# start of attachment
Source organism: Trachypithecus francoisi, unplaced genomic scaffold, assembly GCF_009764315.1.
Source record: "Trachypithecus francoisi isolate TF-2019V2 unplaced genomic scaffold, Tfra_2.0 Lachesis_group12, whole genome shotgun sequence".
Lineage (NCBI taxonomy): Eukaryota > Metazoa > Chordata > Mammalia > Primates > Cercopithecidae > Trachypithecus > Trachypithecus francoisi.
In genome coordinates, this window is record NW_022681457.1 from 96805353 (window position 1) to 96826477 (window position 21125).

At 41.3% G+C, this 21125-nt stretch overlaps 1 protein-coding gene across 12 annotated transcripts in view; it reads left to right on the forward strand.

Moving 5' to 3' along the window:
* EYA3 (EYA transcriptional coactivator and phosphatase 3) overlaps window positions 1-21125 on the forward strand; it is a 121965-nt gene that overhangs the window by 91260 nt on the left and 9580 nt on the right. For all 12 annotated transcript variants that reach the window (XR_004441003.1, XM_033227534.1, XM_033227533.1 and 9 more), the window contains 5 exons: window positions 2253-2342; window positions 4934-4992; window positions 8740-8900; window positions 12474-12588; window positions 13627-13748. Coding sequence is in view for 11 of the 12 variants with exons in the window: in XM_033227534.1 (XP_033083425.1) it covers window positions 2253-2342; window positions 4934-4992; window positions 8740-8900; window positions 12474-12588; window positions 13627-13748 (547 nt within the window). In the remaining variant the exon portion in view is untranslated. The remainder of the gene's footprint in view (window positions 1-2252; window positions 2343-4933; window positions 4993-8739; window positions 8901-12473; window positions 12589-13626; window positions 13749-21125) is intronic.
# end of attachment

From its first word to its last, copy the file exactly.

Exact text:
Source organism: Trachypithecus francoisi, unplaced genomic scaffold, assembly GCF_009764315.1.
Source record: "Trachypithecus francoisi isolate TF-2019V2 unplaced genomic scaffold, Tfra_2.0 Lachesis_group12, whole genome shotgun sequence".
Lineage (NCBI taxonomy): Eukaryota > Metazoa > Chordata > Mammalia > Primates > Cercopithecidae > Trachypithecus > Trachypithecus francoisi.
In genome coordinates, this window is record NW_022681457.1 from 96805353 (window position 1) to 96826477 (window position 21125).

At 41.3% G+C, this 21125-nt stretch overlaps 1 protein-coding gene across 12 annotated transcripts in view; it reads left to right on the forward strand.

Moving 5' to 3' along the window:
* EYA3 (EYA transcriptional coactivator and phosphatase 3) overlaps window positions 1-21125 on the forward strand; it is a 121965-nt gene that overhangs the window by 91260 nt on the left and 9580 nt on the right. For all 12 annotated transcript variants that reach the window (XR_004441003.1, XM_033227534.1, XM_033227533.1 and 9 more), the window contains 5 exons: window positions 2253-2342; window positions 4934-4992; window positions 8740-8900; window positions 12474-12588; window positions 13627-13748. Coding sequence is in view for 11 of the 12 variants with exons in the window: in XM_033227534.1 (XP_033083425.1) it covers window positions 2253-2342; window positions 4934-4992; window positions 8740-8900; window positions 12474-12588; window positions 13627-13748 (547 nt within the window). In the remaining variant the exon portion in view is untranslated. The remainder of the gene's footprint in view (window positions 1-2252; window positions 2343-4933; window positions 4993-8739; window positions 8901-12473; window positions 12589-13626; window positions 13749-21125) is intronic.